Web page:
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When you’re in the midst of a real estate transaction, you hope for a smooth closing process that ends with you happily moving into your new home. And in more cases than not, the seller takes the money that they make from the closing to purchase a different home to move into themselves. However, there are cases where the seller’s own deal for a new home falls through. This can result in the seller refusing to leave their home if they don’t readily have another place to go, and in such a case, you have three options:

1. Keep your money. Lock away your funds and postpone the closing until the seller is officially vacated from the property. In addition to this, for your own compensation, enforce a daily penalty. (Tip: The penalty should be severe enough that it would be cheaper for the seller to stay anywhere else, like a hotel.)

2. Proceed to close. Some buyers want to move on despite discrepancies with the seller. Though it is quite a way to stand your ground, this scenario proves to be demanding financially, emotionally, and legally.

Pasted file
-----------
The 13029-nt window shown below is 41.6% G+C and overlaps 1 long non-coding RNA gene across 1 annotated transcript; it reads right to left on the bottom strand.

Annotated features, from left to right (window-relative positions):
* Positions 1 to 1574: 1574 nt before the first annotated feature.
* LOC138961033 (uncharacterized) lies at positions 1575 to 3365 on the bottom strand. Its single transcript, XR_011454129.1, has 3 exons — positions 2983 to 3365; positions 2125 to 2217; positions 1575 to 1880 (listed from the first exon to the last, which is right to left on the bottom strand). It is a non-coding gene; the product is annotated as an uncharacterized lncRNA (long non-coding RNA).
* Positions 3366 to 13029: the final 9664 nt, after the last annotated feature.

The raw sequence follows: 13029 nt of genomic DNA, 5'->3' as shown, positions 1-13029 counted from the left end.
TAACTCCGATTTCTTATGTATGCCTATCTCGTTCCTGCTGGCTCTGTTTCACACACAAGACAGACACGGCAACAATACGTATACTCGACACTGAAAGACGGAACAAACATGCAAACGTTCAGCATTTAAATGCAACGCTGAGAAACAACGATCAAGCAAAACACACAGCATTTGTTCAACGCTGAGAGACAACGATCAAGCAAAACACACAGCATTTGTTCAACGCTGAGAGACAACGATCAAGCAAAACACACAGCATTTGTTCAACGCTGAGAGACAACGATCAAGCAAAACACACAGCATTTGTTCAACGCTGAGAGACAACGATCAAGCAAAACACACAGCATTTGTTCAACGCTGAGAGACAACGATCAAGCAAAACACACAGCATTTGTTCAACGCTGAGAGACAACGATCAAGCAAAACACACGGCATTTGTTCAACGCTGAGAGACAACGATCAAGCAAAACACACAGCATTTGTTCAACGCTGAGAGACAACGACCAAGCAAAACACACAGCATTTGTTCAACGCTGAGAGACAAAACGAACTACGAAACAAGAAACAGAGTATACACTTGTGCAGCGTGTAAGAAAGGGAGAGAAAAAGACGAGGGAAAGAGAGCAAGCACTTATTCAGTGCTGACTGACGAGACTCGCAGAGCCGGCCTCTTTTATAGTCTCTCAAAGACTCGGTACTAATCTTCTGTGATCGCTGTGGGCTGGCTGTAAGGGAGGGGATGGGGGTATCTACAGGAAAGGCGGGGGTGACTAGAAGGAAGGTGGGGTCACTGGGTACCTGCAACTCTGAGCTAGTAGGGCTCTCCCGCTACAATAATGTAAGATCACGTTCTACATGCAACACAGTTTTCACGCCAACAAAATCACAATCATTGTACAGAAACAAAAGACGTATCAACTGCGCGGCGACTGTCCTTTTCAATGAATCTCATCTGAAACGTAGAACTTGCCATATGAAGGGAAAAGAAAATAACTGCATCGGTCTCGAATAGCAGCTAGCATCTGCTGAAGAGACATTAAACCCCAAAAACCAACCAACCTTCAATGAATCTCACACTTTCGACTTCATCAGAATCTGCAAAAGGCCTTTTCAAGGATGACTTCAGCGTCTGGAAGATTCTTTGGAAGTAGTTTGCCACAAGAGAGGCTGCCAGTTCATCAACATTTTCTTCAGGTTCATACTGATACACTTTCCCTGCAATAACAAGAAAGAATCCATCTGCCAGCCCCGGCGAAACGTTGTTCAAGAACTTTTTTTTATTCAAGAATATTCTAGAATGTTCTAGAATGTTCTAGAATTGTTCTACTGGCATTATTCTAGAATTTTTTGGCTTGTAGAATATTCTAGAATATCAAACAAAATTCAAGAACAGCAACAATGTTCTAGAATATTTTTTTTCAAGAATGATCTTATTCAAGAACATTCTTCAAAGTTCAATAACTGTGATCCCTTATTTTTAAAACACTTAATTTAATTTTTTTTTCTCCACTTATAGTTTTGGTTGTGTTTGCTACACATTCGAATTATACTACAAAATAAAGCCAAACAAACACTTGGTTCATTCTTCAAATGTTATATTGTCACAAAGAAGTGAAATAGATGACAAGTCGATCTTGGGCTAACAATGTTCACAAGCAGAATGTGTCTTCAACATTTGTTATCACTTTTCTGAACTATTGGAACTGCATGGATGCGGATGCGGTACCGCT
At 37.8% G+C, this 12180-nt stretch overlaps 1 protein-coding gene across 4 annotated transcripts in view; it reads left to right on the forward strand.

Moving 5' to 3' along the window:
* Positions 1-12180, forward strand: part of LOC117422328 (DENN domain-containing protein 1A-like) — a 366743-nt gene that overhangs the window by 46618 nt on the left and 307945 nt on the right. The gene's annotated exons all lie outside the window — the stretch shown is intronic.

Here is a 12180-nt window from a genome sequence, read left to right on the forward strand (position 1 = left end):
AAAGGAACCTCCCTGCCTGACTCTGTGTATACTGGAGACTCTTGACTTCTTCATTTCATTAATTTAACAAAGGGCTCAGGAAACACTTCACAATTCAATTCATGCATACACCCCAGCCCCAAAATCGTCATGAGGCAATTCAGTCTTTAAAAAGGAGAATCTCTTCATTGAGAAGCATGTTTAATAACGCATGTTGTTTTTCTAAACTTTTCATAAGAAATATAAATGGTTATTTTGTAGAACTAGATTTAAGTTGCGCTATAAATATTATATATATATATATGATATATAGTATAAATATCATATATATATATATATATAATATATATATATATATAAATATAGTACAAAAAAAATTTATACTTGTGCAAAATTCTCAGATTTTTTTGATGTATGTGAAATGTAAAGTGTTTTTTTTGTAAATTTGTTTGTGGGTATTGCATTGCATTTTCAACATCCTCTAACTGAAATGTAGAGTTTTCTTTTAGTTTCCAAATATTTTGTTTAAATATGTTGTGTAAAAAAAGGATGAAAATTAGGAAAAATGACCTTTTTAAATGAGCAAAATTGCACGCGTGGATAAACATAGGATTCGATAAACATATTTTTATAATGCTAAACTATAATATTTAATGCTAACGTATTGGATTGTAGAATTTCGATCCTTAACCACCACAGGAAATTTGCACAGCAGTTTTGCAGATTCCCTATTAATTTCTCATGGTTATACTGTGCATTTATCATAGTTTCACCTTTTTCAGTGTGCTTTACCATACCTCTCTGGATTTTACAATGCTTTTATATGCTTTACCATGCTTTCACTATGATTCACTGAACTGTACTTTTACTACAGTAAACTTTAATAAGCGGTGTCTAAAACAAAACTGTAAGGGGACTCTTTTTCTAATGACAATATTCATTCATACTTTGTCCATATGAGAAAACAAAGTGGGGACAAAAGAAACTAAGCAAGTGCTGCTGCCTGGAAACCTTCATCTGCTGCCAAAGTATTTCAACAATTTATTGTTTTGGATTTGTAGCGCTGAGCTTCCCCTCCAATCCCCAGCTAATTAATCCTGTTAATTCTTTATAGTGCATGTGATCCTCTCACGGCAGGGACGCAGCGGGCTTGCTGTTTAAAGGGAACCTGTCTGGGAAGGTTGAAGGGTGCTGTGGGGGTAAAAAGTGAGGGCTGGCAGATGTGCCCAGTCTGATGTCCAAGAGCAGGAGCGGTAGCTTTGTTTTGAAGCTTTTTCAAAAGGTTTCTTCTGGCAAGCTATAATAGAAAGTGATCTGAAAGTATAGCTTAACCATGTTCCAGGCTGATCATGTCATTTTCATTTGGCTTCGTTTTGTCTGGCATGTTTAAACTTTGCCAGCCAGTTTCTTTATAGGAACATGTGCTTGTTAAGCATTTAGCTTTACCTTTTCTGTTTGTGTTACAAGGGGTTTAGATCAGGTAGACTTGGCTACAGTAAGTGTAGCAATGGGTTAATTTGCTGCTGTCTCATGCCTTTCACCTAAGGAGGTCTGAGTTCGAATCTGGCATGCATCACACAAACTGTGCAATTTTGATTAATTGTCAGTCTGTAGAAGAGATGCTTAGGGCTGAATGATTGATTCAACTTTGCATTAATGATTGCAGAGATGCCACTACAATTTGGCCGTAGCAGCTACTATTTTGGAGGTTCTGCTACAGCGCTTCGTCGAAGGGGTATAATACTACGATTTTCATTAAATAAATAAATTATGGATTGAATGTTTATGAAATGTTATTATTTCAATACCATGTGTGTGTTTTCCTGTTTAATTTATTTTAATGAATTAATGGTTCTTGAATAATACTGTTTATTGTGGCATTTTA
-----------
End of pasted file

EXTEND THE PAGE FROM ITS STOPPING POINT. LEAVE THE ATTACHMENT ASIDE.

3. Decide not to close. If you were on the fence about the property and the time, hassle, and effort proves to be too much, then maybe this home wasn’t worth it to you in the first place. Better to discover this now when it is easy to walk away from a closing table rather than afterwards when you’re locked in.

Nevertheless, no buyer imagines they’d be put in this position, but it does happen. Knowing your options before a sour deal on the seller’s side happens keeps you ahead of the game and prepared during what may be the greatest investment of your life.

At Title Junction we care about helping you stay informed throughout your real estate transaction. Have questions? Give us a call at 239.415.6574.

In case you missed it, check out our last Title Junction post: Inspection and Appraisal: What’s the Difference?

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